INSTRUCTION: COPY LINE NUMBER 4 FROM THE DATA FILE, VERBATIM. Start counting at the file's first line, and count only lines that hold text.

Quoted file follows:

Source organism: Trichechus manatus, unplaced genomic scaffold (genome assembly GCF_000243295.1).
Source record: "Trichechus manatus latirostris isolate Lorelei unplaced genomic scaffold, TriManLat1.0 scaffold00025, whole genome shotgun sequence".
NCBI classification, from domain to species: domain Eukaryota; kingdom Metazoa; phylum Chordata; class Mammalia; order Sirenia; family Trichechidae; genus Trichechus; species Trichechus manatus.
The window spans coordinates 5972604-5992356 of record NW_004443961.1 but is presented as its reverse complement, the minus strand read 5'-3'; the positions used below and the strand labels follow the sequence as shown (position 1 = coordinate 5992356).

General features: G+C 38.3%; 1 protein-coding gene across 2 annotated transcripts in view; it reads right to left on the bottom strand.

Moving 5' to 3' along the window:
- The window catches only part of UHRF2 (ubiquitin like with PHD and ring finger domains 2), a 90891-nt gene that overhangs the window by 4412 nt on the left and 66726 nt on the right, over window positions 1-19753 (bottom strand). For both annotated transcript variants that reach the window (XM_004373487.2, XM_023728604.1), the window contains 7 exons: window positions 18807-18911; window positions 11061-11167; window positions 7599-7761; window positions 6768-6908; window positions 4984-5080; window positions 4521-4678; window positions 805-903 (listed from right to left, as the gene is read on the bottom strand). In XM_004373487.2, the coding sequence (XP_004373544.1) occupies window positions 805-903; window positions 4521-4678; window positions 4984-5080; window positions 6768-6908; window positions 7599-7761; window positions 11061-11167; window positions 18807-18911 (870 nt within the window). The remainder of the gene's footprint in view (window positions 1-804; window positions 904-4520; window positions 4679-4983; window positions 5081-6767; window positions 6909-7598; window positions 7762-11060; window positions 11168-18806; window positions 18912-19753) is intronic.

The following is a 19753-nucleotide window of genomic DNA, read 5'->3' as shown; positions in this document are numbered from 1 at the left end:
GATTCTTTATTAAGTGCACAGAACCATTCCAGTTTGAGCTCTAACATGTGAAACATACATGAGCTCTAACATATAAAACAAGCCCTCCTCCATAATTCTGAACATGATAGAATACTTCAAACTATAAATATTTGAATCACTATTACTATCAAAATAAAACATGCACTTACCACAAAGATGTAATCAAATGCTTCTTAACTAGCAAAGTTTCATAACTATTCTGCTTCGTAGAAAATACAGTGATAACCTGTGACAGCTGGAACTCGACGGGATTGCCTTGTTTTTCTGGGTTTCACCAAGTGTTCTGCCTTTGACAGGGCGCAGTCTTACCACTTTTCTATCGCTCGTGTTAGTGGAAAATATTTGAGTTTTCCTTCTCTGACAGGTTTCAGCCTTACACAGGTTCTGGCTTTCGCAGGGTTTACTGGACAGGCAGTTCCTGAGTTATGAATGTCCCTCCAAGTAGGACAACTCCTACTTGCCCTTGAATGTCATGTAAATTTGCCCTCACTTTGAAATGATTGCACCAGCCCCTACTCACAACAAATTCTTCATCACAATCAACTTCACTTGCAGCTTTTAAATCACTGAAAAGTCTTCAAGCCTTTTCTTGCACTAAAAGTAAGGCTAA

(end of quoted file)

The window spans coordinates 5972604-5992356 of record NW_004443961.1 but is presented as its reverse complement, the minus strand read 5'-3'; the positions used below and the strand labels follow the sequence as shown (position 1 = coordinate 5992356).